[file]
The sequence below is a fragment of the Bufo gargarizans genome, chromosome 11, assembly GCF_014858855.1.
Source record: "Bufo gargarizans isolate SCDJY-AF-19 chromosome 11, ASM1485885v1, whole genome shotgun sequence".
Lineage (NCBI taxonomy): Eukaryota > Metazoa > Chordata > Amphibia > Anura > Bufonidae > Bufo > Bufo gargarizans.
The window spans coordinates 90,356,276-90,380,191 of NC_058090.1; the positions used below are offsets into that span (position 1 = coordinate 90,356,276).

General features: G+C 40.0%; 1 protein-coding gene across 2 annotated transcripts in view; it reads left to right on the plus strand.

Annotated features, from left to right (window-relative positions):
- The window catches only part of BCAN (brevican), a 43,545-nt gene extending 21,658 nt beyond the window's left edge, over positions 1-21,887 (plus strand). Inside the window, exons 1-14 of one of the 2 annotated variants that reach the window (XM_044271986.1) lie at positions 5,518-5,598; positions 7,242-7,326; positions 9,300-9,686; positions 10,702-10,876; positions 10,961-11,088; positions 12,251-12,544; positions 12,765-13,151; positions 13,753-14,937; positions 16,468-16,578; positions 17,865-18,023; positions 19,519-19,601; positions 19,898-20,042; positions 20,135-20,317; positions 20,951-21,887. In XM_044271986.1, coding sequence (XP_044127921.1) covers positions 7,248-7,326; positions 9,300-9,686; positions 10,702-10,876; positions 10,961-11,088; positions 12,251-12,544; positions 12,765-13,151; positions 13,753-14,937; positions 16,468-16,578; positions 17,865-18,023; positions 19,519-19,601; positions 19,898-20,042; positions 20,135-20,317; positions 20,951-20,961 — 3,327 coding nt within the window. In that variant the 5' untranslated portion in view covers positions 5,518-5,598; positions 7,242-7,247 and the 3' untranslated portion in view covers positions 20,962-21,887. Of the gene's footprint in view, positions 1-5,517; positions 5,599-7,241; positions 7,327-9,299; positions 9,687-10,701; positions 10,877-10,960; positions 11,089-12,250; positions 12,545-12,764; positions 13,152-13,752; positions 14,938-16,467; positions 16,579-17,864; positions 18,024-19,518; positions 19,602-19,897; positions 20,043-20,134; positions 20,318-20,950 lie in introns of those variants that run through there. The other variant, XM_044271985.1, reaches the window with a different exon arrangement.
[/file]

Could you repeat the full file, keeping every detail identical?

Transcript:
The sequence below is a fragment of the Bufo gargarizans genome, chromosome 11, assembly GCF_014858855.1.
Source record: "Bufo gargarizans isolate SCDJY-AF-19 chromosome 11, ASM1485885v1, whole genome shotgun sequence".
Lineage (NCBI taxonomy): Eukaryota > Metazoa > Chordata > Amphibia > Anura > Bufonidae > Bufo > Bufo gargarizans.
The window spans coordinates 90,356,276-90,380,191 of NC_058090.1; the positions used below are offsets into that span (position 1 = coordinate 90,356,276).

General features: G+C 40.0%; 1 protein-coding gene across 2 annotated transcripts in view; it reads left to right on the plus strand.

Annotated features, from left to right (window-relative positions):
- The window catches only part of BCAN (brevican), a 43,545-nt gene extending 21,658 nt beyond the window's left edge, over positions 1-21,887 (plus strand). Inside the window, exons 1-14 of one of the 2 annotated variants that reach the window (XM_044271986.1) lie at positions 5,518-5,598; positions 7,242-7,326; positions 9,300-9,686; positions 10,702-10,876; positions 10,961-11,088; positions 12,251-12,544; positions 12,765-13,151; positions 13,753-14,937; positions 16,468-16,578; positions 17,865-18,023; positions 19,519-19,601; positions 19,898-20,042; positions 20,135-20,317; positions 20,951-21,887. In XM_044271986.1, coding sequence (XP_044127921.1) covers positions 7,248-7,326; positions 9,300-9,686; positions 10,702-10,876; positions 10,961-11,088; positions 12,251-12,544; positions 12,765-13,151; positions 13,753-14,937; positions 16,468-16,578; positions 17,865-18,023; positions 19,519-19,601; positions 19,898-20,042; positions 20,135-20,317; positions 20,951-20,961 — 3,327 coding nt within the window. In that variant the 5' untranslated portion in view covers positions 5,518-5,598; positions 7,242-7,247 and the 3' untranslated portion in view covers positions 20,962-21,887. Of the gene's footprint in view, positions 1-5,517; positions 5,599-7,241; positions 7,327-9,299; positions 9,687-10,701; positions 10,877-10,960; positions 11,089-12,250; positions 12,545-12,764; positions 13,152-13,752; positions 14,938-16,467; positions 16,579-17,864; positions 18,024-19,518; positions 19,602-19,897; positions 20,043-20,134; positions 20,318-20,950 lie in introns of those variants that run through there. The other variant, XM_044271985.1, reaches the window with a different exon arrangement.